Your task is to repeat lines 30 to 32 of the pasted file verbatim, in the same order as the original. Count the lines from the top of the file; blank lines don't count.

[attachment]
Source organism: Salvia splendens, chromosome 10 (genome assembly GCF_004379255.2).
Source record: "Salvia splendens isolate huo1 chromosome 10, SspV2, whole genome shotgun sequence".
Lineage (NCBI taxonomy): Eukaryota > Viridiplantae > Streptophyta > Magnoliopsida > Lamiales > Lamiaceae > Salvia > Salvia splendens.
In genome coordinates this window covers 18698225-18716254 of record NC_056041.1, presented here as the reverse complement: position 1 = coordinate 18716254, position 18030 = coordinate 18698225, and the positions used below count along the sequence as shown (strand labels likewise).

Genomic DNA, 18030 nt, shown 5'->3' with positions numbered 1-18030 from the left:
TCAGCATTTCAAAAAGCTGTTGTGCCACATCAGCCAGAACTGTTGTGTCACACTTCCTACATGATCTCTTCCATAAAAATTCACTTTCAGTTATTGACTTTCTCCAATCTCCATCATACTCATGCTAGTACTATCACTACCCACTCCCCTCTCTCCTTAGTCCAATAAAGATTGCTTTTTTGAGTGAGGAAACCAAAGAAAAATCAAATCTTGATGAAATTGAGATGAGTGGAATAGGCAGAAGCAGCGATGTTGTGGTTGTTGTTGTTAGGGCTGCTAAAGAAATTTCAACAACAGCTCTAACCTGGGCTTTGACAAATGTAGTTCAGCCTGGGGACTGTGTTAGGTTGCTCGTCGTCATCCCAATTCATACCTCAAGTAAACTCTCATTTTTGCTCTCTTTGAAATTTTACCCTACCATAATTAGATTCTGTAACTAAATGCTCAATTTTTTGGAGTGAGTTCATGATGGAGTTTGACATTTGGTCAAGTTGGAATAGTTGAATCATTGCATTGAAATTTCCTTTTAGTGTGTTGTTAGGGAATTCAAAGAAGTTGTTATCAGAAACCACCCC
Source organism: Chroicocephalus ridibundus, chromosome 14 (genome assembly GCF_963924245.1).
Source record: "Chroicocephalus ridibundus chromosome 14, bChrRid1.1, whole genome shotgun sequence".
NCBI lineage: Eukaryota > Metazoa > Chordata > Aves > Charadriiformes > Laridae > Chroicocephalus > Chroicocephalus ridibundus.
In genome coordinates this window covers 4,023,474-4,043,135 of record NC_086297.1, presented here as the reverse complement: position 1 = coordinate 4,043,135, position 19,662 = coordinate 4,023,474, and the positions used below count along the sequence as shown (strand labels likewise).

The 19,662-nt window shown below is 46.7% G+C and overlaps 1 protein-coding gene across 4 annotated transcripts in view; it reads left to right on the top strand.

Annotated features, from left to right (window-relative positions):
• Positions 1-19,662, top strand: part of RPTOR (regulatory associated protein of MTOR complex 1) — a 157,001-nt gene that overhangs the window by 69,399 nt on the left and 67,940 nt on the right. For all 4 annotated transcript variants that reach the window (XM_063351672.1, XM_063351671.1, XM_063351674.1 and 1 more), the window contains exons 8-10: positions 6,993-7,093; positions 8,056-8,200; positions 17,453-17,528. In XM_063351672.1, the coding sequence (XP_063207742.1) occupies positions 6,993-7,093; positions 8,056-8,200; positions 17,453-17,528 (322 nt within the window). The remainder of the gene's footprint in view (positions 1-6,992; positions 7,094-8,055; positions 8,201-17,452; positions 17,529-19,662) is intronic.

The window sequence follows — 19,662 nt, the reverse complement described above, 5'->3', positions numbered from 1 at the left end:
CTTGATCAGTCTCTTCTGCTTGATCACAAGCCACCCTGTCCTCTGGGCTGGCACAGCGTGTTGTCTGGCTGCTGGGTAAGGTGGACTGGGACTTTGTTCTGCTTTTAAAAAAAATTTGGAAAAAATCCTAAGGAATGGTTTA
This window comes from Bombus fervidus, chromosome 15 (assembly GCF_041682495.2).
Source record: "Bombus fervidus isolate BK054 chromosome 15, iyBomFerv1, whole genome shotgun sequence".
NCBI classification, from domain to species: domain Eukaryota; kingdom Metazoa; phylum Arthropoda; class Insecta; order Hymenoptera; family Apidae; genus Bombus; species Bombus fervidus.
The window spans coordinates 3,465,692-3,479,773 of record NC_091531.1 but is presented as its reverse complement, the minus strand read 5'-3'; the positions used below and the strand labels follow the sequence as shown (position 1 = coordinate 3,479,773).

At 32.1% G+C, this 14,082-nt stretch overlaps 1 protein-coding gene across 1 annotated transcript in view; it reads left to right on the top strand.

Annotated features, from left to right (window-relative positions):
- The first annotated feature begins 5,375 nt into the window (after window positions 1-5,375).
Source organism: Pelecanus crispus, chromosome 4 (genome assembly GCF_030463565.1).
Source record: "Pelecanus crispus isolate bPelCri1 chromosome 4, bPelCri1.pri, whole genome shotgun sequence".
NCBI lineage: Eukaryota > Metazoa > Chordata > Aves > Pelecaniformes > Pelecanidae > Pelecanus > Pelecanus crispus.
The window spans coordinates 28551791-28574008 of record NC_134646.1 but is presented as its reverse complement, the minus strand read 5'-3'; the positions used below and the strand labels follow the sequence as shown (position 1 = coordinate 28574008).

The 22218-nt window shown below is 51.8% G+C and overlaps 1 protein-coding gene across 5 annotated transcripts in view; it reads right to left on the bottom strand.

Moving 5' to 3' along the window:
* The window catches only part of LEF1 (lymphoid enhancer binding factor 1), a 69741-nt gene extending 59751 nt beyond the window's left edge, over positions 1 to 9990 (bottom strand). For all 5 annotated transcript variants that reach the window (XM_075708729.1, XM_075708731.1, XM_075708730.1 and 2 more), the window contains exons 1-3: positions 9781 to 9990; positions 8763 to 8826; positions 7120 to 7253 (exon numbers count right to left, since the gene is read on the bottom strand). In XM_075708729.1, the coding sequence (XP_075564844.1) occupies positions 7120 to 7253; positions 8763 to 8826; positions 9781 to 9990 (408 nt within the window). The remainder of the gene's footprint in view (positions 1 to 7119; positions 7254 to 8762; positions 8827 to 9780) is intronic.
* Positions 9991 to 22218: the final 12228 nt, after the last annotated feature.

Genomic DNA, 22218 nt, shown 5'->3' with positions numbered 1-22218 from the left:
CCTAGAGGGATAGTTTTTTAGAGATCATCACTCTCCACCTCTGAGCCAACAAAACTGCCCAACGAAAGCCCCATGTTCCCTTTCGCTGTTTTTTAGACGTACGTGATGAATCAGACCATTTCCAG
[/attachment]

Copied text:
* Positions 9991 to 22218: the final 12228 nt, after the last annotated feature.

Genomic DNA, 22218 nt, shown 5'->3' with positions numbered 1-22218 from the left:
CCTAGAGGGATAGTTTTTTAGAGATCATCACTCTCCACCTCTGAGCCAACAAAACTGCCCAACGAAAGCCCCATGTTCCCTTTCGCTGTTTTTTAGACGTACGTGATGAATCAGACCATTTCCAG